Meet our Catchment Champions

A key role for the ACCP is to engage people and groups from across the region to help improve our precious water environments. The ACCP Catchment Champions are a group of individuals already working hard throughout the catchment to do this. They represent the 7 operational catchments that make up the Aire and Calder. These are the Upper Aire, Middle Aire, Lower Aire, Upper Calder, Middle Calder, Lower Calder and the Colne and Holme.

The Catchment Champions will provide a valuable link to local groups within the Aire and Calder catchment. Their role will be an integral part of realising the partnerships vision:

“A healthy and wildlife rich water environment within the Aire and Calder that is valued and enjoyed, bringing increased social and economic benefits to all”

For the next couple of months we will profile a different Catchment Champion each week, so that you can get to know the person representing your area! This week focuses on the Lower Calder Catchment Champion.

Lower Calder Catchment Champion – Alec Boyd

I have a geology and palaeontology background and gradually shifted career paths to pursue conservation. I am a huge fan of all things wildlife and love to look at plants and animals in the context of natural history. Preserving the health of our rivers is integral to a healthy ecosystem. Life as we know it came from the water and it is vital to protect it for the benefit of all.

I work for Yorkshire Wildlife Trust where I’m a Project Assistant working in West Yorkshire. The main project I work on is the Owler Beck Restoration project. Owler Beck is a relatively small water course that drains an area south of Wakefield including Notton, Newmillerdam and Kettlethorpe amongst others, and runs into the River Calder. The area is largely agricultural with small villages scattered throughout. Recent walkovers and analyses suggest the most significant pressure on the watercourse is sediment. Surveys have indicated that invertebrate populations are likely being affected by this excess silt. My project, running just over a year now, aims at reducing sediment input into the watercourse through various means across the catchment. This includes, but is not limited to, creating reed beds, reinforcing banks, planting trees, removing invasive non-native species from riverbanks (mainly Himalayan balsam) as well as putting in ‘woody debris’ features that help diversify flow such as brash berms and flow deflectors.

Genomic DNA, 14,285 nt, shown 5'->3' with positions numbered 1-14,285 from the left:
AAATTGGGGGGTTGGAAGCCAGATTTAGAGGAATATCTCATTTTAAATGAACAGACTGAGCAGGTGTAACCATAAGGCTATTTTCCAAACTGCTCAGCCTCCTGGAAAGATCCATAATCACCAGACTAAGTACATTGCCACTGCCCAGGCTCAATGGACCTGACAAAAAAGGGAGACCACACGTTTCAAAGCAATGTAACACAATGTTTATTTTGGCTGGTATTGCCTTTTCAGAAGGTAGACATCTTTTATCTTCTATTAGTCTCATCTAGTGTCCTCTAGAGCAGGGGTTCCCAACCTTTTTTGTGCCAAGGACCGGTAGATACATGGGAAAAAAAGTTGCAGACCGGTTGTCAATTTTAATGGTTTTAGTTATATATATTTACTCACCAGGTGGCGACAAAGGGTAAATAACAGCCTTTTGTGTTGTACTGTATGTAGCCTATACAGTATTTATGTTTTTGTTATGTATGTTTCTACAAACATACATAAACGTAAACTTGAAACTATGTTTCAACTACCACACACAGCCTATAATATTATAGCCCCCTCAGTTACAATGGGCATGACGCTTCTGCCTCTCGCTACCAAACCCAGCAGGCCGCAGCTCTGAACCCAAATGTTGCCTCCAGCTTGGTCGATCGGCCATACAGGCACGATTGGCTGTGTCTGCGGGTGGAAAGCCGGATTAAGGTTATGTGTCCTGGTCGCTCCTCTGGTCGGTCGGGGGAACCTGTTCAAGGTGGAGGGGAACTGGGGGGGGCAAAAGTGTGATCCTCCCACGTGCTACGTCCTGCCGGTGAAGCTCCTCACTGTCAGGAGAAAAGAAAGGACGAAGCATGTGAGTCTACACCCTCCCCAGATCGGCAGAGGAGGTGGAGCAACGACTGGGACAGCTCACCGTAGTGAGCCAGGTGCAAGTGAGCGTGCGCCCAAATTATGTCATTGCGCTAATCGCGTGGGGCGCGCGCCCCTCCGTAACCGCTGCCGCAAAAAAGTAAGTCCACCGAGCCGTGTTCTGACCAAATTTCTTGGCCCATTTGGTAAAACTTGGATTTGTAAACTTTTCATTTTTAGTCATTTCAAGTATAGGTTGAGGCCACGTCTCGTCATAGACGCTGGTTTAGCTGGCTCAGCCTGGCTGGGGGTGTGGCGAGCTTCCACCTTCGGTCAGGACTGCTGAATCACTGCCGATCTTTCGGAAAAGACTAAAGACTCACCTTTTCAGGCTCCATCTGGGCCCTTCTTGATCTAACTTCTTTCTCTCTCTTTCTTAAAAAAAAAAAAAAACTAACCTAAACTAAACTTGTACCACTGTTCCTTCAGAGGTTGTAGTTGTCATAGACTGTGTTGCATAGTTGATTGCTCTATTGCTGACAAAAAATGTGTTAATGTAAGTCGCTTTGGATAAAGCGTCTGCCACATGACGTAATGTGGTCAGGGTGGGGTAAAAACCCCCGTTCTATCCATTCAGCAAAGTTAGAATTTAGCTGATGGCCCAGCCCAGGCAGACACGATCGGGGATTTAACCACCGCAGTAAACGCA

I also help delivery of a similar project on the River Went near Pontefract, running through Ackworth, Wentbridge and Kirk Smeaton. Here we are looking at doing similar works which not only help reduce sediment input, but also decreases phosphate and improves habitat for fish.

For more information

You can find out more about what’s going on in the Lower Calder Catchment by going to our Actionable Plan. Or if you have any queries, or want to find out how you can get involved in the area, then please get in touch – alec.boyd@ywt.org.uk